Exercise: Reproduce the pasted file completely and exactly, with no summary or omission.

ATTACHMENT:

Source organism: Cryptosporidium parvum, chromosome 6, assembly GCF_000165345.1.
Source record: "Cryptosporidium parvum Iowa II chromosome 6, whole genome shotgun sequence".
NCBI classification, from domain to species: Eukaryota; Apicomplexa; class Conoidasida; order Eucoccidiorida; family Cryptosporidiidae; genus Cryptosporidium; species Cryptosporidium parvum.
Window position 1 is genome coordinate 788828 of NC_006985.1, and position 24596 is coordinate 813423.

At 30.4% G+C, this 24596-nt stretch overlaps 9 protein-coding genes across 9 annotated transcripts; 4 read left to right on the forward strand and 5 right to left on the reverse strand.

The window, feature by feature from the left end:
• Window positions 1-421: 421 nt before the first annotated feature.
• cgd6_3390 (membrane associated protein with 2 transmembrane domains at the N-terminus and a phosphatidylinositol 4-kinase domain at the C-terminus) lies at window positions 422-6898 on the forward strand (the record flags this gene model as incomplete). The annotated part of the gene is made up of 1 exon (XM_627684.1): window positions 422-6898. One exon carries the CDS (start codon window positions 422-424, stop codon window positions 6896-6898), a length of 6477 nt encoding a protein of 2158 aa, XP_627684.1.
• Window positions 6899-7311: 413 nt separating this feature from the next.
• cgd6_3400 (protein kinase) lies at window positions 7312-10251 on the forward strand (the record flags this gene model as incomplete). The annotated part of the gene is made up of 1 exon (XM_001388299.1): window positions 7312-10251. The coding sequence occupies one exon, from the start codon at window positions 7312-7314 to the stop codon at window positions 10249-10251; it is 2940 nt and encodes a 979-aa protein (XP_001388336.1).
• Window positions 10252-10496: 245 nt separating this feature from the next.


Source organism: Cryptosporidium parvum, chromosome 6, assembly GCF_000165345.1.
Source record: "Cryptosporidium parvum Iowa II chromosome 6, whole genome shotgun sequence".
NCBI classification, from domain to species: Eukaryota; Apicomplexa; class Conoidasida; order Eucoccidiorida; family Cryptosporidiidae; genus Cryptosporidium; species Cryptosporidium parvum.
Window position 1 is genome coordinate 788828 of NC_006985.1, and position 24596 is coordinate 813423.

At 30.4% G+C, this 24596-nt stretch overlaps 9 protein-coding genes across 9 annotated transcripts; 4 read left to right on the forward strand and 5 right to left on the reverse strand.

The window, feature by feature from the left end:
• Window positions 1-421: 421 nt before the first annotated feature.
• cgd6_3390 (membrane associated protein with 2 transmembrane domains at the N-terminus and a phosphatidylinositol 4-kinase domain at the C-terminus) lies at window positions 422-6898 on the forward strand (the record flags this gene model as incomplete). The annotated part of the gene is made up of 1 exon (XM_627684.1): window positions 422-6898. One exon carries the CDS (start codon window positions 422-424, stop codon window positions 6896-6898), a length of 6477 nt encoding a protein of 2158 aa, XP_627684.1.
• Window positions 6899-7311: 413 nt separating this feature from the next.
• cgd6_3400 (protein kinase) lies at window positions 7312-10251 on the forward strand (the record flags this gene model as incomplete). The annotated part of the gene is made up of 1 exon (XM_001388299.1): window positions 7312-10251. The coding sequence occupies one exon, from the start codon at window positions 7312-7314 to the stop codon at window positions 10249-10251; it is 2940 nt and encodes a 979-aa protein (XP_001388336.1).
• Window positions 10252-10496: 245 nt separating this feature from the next.